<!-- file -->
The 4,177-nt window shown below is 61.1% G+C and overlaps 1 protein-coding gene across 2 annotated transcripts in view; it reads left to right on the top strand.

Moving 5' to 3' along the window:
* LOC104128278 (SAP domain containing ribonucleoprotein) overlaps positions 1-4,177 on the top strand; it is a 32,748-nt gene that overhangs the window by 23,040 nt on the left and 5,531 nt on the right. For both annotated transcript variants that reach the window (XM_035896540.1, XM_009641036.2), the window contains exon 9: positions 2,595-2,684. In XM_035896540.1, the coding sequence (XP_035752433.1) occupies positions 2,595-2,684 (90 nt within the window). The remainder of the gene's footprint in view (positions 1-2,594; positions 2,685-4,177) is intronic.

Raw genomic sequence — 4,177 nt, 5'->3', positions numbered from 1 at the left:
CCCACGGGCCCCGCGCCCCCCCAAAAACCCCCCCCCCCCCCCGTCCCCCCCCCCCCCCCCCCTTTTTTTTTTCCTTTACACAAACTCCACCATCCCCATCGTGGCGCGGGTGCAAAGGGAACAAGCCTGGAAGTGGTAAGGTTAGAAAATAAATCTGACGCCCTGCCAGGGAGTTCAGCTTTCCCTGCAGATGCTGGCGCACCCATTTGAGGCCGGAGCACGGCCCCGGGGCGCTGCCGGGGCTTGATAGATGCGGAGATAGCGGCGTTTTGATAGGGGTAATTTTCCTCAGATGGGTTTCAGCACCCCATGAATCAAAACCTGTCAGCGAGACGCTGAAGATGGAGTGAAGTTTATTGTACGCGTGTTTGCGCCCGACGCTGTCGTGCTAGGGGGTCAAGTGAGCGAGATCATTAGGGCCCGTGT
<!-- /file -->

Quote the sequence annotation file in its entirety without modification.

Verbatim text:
The 4,177-nt window shown below is 61.1% G+C and overlaps 1 protein-coding gene across 2 annotated transcripts in view; it reads left to right on the top strand.

Moving 5' to 3' along the window:
* LOC104128278 (SAP domain containing ribonucleoprotein) overlaps positions 1-4,177 on the top strand; it is a 32,748-nt gene that overhangs the window by 23,040 nt on the left and 5,531 nt on the right. For both annotated transcript variants that reach the window (XM_035896540.1, XM_009641036.2), the window contains exon 9: positions 2,595-2,684. In XM_035896540.1, the coding sequence (XP_035752433.1) occupies positions 2,595-2,684 (90 nt within the window). The remainder of the gene's footprint in view (positions 1-2,594; positions 2,685-4,177) is intronic.

Raw genomic sequence — 4,177 nt, 5'->3', positions numbered from 1 at the left:
CCCACGGGCCCCGCGCCCCCCCAAAAACCCCCCCCCCCCCCCGTCCCCCCCCCCCCCCCCCCTTTTTTTTTTCCTTTACACAAACTCCACCATCCCCATCGTGGCGCGGGTGCAAAGGGAACAAGCCTGGAAGTGGTAAGGTTAGAAAATAAATCTGACGCCCTGCCAGGGAGTTCAGCTTTCCCTGCAGATGCTGGCGCACCCATTTGAGGCCGGAGCACGGCCCCGGGGCGCTGCCGGGGCTTGATAGATGCGGAGATAGCGGCGTTTTGATAGGGGTAATTTTCCTCAGATGGGTTTCAGCACCCCATGAATCAAAACCTGTCAGCGAGACGCTGAAGATGGAGTGAAGTTTATTGTACGCGTGTTTGCGCCCGACGCTGTCGTGCTAGGGGGTCAAGTGAGCGAGATCATTAGGGCCCGTGT